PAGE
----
Liu and Abousleiman investigate the effects of mudcake and multiporosity/multipermeability on the evolution of safe-drilling mud weight. Natural fractures narrow the safe-drilling mud-weight window by degrading rock strength and by facilitating compressive pressure invasion. Mudcake expands the safe-drilling window by generating compressive radial stress on the wellbore wall and impeding hydraulic-pressure invasion.

Bizhani and Kuru assess the equivalent sandbed roughness and the interfacial fraction factor in hole cleaning with water in a fully eccentric horizontal annulus. Sandbed roughness is found to be variable and several times greater than the mean-particle size. Depending on the surface area of the bed at the interface, the interfacial friction factor can be significantly different from the average friction factor.

Phase Behavior and Souring. Yassin et al. visually studied nonequilibrium interactions between carbon dioxide and oil at pressures up to 2,000 psi and temperatures up to 122°F. Results suggest that the combination of density-driven natural convection and extracting/condensing flows enhances dissolution of supercritical carbon dioxide into the oil phase.

In describing the phase behavior of confined hydrocarbons, Liu et al. compare the Peng-Robinson equation of state (including a capillary pressure model) with engineering-density-function theory. The work illustrates that assuming homogeneous distributions of nanopores may not appropriately predict phase behavior under nanoconfinement.

Mehana et al. use molecular simulations to study density of oil/gas mixtures. Results suggest that intermolecular Coulombic and induced dipole interactions might not be the key to understanding oil/CO2 density behavior. In contrast, molecular size of the gas seems to play an important role.

Ferreira et al use a packed-bed bioreactor to test five biocides in controlling biological souring in mature oil wells. Neem oil and 3,5-dimethyl-1,3,5-thiadiazinane-2-thione are the most effective in controlling sulfate-reducing bacteria.

Pore-Level Interactions and Relative Permeabilities. Ayirala et al. study water ion interactions at crude-oil/water interfaces during low-salinity waterflooding in carbonates. The study integrates results from different measurement techniques to demonstrate the importance of both salinity and certain ions (magnesium and calcium) on crude-oil-droplet coalescence and oil-phase connectivity.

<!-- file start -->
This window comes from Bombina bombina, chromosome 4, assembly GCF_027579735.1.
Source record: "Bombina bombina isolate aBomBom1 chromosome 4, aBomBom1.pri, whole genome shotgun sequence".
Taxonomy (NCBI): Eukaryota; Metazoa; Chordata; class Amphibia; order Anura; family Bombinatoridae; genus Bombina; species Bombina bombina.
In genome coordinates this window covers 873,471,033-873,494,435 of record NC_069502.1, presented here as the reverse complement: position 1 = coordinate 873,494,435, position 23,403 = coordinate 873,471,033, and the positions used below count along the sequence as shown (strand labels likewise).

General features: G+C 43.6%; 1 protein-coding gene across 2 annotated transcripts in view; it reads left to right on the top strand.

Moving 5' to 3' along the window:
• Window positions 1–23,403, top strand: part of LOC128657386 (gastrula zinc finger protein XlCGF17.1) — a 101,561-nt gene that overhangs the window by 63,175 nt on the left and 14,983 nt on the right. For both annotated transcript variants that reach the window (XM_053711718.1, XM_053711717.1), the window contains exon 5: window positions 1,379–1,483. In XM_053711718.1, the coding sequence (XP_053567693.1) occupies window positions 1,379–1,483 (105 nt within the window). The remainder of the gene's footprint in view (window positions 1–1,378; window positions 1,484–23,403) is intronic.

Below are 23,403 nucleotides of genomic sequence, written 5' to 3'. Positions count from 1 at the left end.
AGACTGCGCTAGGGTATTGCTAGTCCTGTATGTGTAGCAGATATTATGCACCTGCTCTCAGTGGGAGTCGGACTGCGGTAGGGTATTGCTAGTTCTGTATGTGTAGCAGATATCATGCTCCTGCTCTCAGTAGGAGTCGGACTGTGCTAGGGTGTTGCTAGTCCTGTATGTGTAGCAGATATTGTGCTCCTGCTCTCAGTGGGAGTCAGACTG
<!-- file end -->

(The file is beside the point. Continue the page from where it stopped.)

Frank et al. perform direct numerical simulation of flow on the basis of pore-scale images using the phase-field method. A Helmholz free-energy-driven, thermodynamically based diffuse-interface method is used to simulate numerous advecting surfaces, while honoring interfacial tension. The methodology rigorously considers flow physics by directly acting on pore-scale images of rocks without re-meshing.

Rabinovich provides analytical corrections to core relative permeability for use in low-flow-rate simulation. The derivation is performed using power-law averaging, assuming log normally distributed core permeability. Given a core that has been characterized by conventional high-rate coreflooding experiments, the current method gives a fast correction for low-rate applications.

Ren et al. examine the interplay between permeability retardation and capillary trapping of rising carbon dioxide in storage reservoirs. At any given time, the total CO2 accumulated by permeability hindrance is greater than that accumulated by capillary trapping. However, over long times, the contribution from capillary trapping can approach that from permeability hindrance.

Enhanced Oil Recovery. Mahmoud studies the effect of chlorite clay-mineral dissolution on oil recovery from sandstones during flooding with diethylenetriaminepentaactic acid. This chelating agent sequesters iron, increases water-wetness, and improves oil recovery during flooding.

Torrealba and Johns present partition-coefficient relations for improved equation-of state descriptions of microemulsion phase behavior. Surfactant partition coefficients are combined with a chemical-potentials equation-of-state model to predict phase behavior when excess phases are not pure.

De Loubens et al. numerically models unstable waterfloods and tertiary polymer floods of viscous oils. They propose that hysteresis of relative permeability may be needed to properly account for behavior when polymer floods are applied after waterflooding of viscous oils.

Liu et al. propose an inversion method (based on the Levenberg-Marquardt algorithm) to derive relative permeability curves during polymer flooding. The paper discusses the impact on relative permeability for errors in polymer-solution viscosity, residual resistance factor, inaccessible pore volume, and polymer adsorption.

Erincik et al. study reductions in residual oil saturation by polymer flooding with a high salinity after polymer flooding with a low salinity. Surprisingly, substantial reductions in residual oil saturation occur during the high-salinity polymer flood. At present, an explanation for this result is not clear, and additional experiments are needed to determine whether the effect will be of practical value during field applications of polymer flooding.

Irani and Gates present the third paper of a series of papers that discuss subcool control in steam-assisted-gravity-drainage (SAGD) producers—specifically focusing on the efficiency of subcool trapping in the Nsolv process. Subcool is the temperature difference between the injected butane and produced fluids.

Randy Seright, SPE J. Executive Editor,
New Mexico Institute of Mining and Technology